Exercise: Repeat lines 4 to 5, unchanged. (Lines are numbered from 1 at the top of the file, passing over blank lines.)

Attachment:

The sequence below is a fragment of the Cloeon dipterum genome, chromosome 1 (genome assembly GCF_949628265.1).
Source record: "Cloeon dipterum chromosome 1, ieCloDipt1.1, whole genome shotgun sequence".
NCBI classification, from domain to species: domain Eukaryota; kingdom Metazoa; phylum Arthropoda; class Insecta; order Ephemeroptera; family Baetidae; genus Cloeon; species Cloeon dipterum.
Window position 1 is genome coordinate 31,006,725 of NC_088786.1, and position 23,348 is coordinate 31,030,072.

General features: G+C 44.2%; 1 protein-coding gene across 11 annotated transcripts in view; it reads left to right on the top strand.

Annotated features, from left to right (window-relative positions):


Window position 1 is genome coordinate 31,006,725 of NC_088786.1, and position 23,348 is coordinate 31,030,072.

General features: G+C 44.2%; 1 protein-coding gene across 11 annotated transcripts in view; it reads left to right on the top strand.